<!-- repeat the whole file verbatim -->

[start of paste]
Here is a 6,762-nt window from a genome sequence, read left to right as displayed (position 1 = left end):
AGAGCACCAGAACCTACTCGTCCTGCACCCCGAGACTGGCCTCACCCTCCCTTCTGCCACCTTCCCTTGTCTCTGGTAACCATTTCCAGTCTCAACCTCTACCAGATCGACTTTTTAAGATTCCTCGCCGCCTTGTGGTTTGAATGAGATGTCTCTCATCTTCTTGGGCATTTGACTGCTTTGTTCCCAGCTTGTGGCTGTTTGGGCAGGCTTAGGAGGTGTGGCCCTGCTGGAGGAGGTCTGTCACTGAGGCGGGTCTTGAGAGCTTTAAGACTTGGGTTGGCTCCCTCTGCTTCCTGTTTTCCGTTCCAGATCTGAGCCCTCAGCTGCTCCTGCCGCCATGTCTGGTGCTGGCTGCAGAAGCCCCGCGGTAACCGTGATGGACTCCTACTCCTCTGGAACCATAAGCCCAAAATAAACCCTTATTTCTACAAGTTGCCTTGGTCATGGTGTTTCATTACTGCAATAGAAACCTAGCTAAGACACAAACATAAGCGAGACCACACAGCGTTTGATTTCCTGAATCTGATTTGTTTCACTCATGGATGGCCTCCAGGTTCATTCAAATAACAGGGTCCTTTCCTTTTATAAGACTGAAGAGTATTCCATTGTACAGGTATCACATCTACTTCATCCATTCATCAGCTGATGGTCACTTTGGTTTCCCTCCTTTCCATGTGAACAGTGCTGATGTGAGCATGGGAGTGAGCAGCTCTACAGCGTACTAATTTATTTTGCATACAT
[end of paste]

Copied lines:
Here is a 6,762-nt window from a genome sequence, read left to right as displayed (position 1 = left end):
AGAGCACCAGAACCTACTCGTCCTGCACCCCGAGACTGGCCTCACCCTCCCTTCTGCCACCTTCCCTTGTCTCTGGTAACCATTTCCAGTCTCAACCTCTACCAGATCGACTTTTTAAGATTCCTCGCCGCCTTGTGGTTTGAATGAGATGTCTCTCATCTTCTTGGGCATTTGACTGCTTTGTTCCCAGCTTGTGGCTGTTTGGGCAGGCTTAGGAGGTGTGGCCCTGCTGGAGGAGGTCTGTCACTGAGGCGGGTCTTGAGAGCTTTAAGACTTGGGTTGGCTCCCTCTGCTTCCTGTTTTCCGTTCCAGATCTGAGCCCTCAGCTGCTCCTGCCGCCATGTCTGGTGCTGGCTGCAGAAGCCCCGCGGTAACCGTGATGGACTCCTACTCCTCTGGAACCATAAGCCCAAAATAAACCCTTATTTCTACAAGTTGCCTTGGTCATGGTGTTTCATTACTGCAATAGAAACCTAGCTAAGACACAAACATAAGCGAGACCACACAGCGTTTGATTTCCTGAATCTGATTTGTTTCACTCATGGATGGCCTCCAGGTTCATTCAAATAACAGGGTCCTTTCCTTTTATAAGACTGAAGAGTATTCCATTGTACAGGTATCACATCTACTTCATCCATTCATCAGCTGATGGTCACTTTGGTTTCCCTCCTTTCCATGTGAACAGTGCTGATGTGAGCATGGGAGTGAGCAGCTCTACAGCGTACTAATTTATTTTGCATACAT